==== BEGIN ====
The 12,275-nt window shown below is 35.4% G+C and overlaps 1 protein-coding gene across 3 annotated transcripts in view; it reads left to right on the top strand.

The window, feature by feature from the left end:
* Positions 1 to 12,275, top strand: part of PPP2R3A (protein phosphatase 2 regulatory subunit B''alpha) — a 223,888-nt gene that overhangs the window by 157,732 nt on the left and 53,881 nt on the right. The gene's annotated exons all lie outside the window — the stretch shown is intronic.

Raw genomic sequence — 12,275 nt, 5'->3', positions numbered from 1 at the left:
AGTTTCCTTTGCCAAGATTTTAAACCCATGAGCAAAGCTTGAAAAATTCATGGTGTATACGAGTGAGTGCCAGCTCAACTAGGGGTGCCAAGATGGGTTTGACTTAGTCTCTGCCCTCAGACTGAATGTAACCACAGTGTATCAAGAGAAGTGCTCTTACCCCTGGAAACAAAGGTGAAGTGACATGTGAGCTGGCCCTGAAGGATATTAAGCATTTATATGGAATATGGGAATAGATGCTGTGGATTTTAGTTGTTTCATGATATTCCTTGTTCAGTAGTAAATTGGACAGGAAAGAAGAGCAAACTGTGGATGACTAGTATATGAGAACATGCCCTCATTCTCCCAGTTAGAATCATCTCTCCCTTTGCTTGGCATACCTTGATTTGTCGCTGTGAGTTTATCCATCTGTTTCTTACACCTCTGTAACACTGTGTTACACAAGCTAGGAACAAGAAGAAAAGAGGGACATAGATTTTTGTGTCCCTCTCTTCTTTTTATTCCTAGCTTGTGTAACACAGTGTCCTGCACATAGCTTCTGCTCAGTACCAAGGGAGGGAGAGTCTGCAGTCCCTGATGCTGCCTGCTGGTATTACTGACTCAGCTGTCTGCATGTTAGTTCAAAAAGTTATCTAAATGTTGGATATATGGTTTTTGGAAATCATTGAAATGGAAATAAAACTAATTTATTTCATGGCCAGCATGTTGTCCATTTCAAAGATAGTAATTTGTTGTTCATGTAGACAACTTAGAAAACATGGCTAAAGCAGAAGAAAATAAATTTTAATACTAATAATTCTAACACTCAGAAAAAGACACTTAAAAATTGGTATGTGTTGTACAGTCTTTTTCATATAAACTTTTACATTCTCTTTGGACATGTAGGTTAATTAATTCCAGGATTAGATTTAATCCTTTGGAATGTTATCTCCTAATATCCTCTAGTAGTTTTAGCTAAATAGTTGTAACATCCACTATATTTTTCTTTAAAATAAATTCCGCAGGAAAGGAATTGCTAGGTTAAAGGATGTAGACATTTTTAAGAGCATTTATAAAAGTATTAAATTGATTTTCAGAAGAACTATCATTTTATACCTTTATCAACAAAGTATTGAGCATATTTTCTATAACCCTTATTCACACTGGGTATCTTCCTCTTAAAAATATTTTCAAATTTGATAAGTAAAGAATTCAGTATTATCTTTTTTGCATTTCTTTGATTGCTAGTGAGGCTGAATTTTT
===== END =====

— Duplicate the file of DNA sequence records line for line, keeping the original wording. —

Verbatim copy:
The 12,275-nt window shown below is 35.4% G+C and overlaps 1 protein-coding gene across 3 annotated transcripts in view; it reads left to right on the top strand.

The window, feature by feature from the left end:
* Positions 1 to 12,275, top strand: part of PPP2R3A (protein phosphatase 2 regulatory subunit B''alpha) — a 223,888-nt gene that overhangs the window by 157,732 nt on the left and 53,881 nt on the right. The gene's annotated exons all lie outside the window — the stretch shown is intronic.

Raw genomic sequence — 12,275 nt, 5'->3', positions numbered from 1 at the left:
AGTTTCCTTTGCCAAGATTTTAAACCCATGAGCAAAGCTTGAAAAATTCATGGTGTATACGAGTGAGTGCCAGCTCAACTAGGGGTGCCAAGATGGGTTTGACTTAGTCTCTGCCCTCAGACTGAATGTAACCACAGTGTATCAAGAGAAGTGCTCTTACCCCTGGAAACAAAGGTGAAGTGACATGTGAGCTGGCCCTGAAGGATATTAAGCATTTATATGGAATATGGGAATAGATGCTGTGGATTTTAGTTGTTTCATGATATTCCTTGTTCAGTAGTAAATTGGACAGGAAAGAAGAGCAAACTGTGGATGACTAGTATATGAGAACATGCCCTCATTCTCCCAGTTAGAATCATCTCTCCCTTTGCTTGGCATACCTTGATTTGTCGCTGTGAGTTTATCCATCTGTTTCTTACACCTCTGTAACACTGTGTTACACAAGCTAGGAACAAGAAGAAAAGAGGGACATAGATTTTTGTGTCCCTCTCTTCTTTTTATTCCTAGCTTGTGTAACACAGTGTCCTGCACATAGCTTCTGCTCAGTACCAAGGGAGGGAGAGTCTGCAGTCCCTGATGCTGCCTGCTGGTATTACTGACTCAGCTGTCTGCATGTTAGTTCAAAAAGTTATCTAAATGTTGGATATATGGTTTTTGGAAATCATTGAAATGGAAATAAAACTAATTTATTTCATGGCCAGCATGTTGTCCATTTCAAAGATAGTAATTTGTTGTTCATGTAGACAACTTAGAAAACATGGCTAAAGCAGAAGAAAATAAATTTTAATACTAATAATTCTAACACTCAGAAAAAGACACTTAAAAATTGGTATGTGTTGTACAGTCTTTTTCATATAAACTTTTACATTCTCTTTGGACATGTAGGTTAATTAATTCCAGGATTAGATTTAATCCTTTGGAATGTTATCTCCTAATATCCTCTAGTAGTTTTAGCTAAATAGTTGTAACATCCACTATATTTTTCTTTAAAATAAATTCCGCAGGAAAGGAATTGCTAGGTTAAAGGATGTAGACATTTTTAAGAGCATTTATAAAAGTATTAAATTGATTTTCAGAAGAACTATCATTTTATACCTTTATCAACAAAGTATTGAGCATATTTTCTATAACCCTTATTCACACTGGGTATCTTCCTCTTAAAAATATTTTCAAATTTGATAAGTAAAGAATTCAGTATTATCTTTTTTGCATTTCTTTGATTGCTAGTGAGGCTGAATTTTT